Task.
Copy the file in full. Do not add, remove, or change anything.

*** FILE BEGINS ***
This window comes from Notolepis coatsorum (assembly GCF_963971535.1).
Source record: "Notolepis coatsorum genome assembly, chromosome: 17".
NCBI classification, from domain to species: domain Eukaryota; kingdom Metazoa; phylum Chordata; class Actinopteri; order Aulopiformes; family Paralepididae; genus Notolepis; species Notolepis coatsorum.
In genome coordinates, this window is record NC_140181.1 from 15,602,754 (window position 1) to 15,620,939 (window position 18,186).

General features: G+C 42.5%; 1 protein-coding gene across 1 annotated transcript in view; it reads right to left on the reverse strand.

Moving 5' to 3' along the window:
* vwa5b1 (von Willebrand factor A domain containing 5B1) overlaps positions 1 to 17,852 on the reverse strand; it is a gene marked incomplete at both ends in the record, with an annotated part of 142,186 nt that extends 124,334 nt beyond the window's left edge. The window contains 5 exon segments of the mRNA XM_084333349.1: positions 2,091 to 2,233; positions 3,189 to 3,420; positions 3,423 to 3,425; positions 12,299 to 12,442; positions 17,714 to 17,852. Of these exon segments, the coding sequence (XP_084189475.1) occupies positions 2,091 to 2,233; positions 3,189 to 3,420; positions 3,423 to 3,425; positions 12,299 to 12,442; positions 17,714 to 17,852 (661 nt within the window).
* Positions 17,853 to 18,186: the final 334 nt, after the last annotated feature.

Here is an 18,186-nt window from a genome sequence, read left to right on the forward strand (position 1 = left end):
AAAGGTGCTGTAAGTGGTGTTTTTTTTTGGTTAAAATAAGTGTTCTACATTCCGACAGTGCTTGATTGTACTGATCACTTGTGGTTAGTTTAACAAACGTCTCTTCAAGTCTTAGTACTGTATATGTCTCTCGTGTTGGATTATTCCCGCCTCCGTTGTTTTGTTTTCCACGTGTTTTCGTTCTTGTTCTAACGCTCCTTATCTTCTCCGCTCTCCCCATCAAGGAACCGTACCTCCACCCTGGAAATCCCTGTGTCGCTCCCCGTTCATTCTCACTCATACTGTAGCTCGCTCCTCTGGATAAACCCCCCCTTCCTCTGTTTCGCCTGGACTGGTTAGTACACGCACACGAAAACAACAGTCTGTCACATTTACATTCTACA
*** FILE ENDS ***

This window comes from Notolepis coatsorum (assembly GCF_963971535.1).
Source record: "Notolepis coatsorum genome assembly, chromosome: 17".
NCBI classification, from domain to species: domain Eukaryota; kingdom Metazoa; phylum Chordata; class Actinopteri; order Aulopiformes; family Paralepididae; genus Notolepis; species Notolepis coatsorum.
In genome coordinates, this window is record NC_140181.1 from 15,602,754 (window position 1) to 15,620,939 (window position 18,186).

General features: G+C 42.5%; 1 protein-coding gene across 1 annotated transcript in view; it reads right to left on the reverse strand.

Moving 5' to 3' along the window:
* vwa5b1 (von Willebrand factor A domain containing 5B1) overlaps positions 1 to 17,852 on the reverse strand; it is a gene marked incomplete at both ends in the record, with an annotated part of 142,186 nt that extends 124,334 nt beyond the window's left edge. The window contains 5 exon segments of the mRNA XM_084333349.1: positions 2,091 to 2,233; positions 3,189 to 3,420; positions 3,423 to 3,425; positions 12,299 to 12,442; positions 17,714 to 17,852. Of these exon segments, the coding sequence (XP_084189475.1) occupies positions 2,091 to 2,233; positions 3,189 to 3,420; positions 3,423 to 3,425; positions 12,299 to 12,442; positions 17,714 to 17,852 (661 nt within the window).
* Positions 17,853 to 18,186: the final 334 nt, after the last annotated feature.

Here is an 18,186-nt window from a genome sequence, read left to right on the forward strand (position 1 = left end):
AAAGGTGCTGTAAGTGGTGTTTTTTTTTGGTTAAAATAAGTGTTCTACATTCCGACAGTGCTTGATTGTACTGATCACTTGTGGTTAGTTTAACAAACGTCTCTTCAAGTCTTAGTACTGTATATGTCTCTCGTGTTGGATTATTCCCGCCTCCGTTGTTTTGTTTTCCACGTGTTTTCGTTCTTGTTCTAACGCTCCTTATCTTCTCCGCTCTCCCCATCAAGGAACCGTACCTCCACCCTGGAAATCCCTGTGTCGCTCCCCGTTCATTCTCACTCATACTGTAGCTCGCTCCTCTGGATAAACCCCCCCTTCCTCTGTTTCGCCTGGACTGGTTAGTACACGCACACGAAAACAACAGTCTGTCACATTTACATTCTACA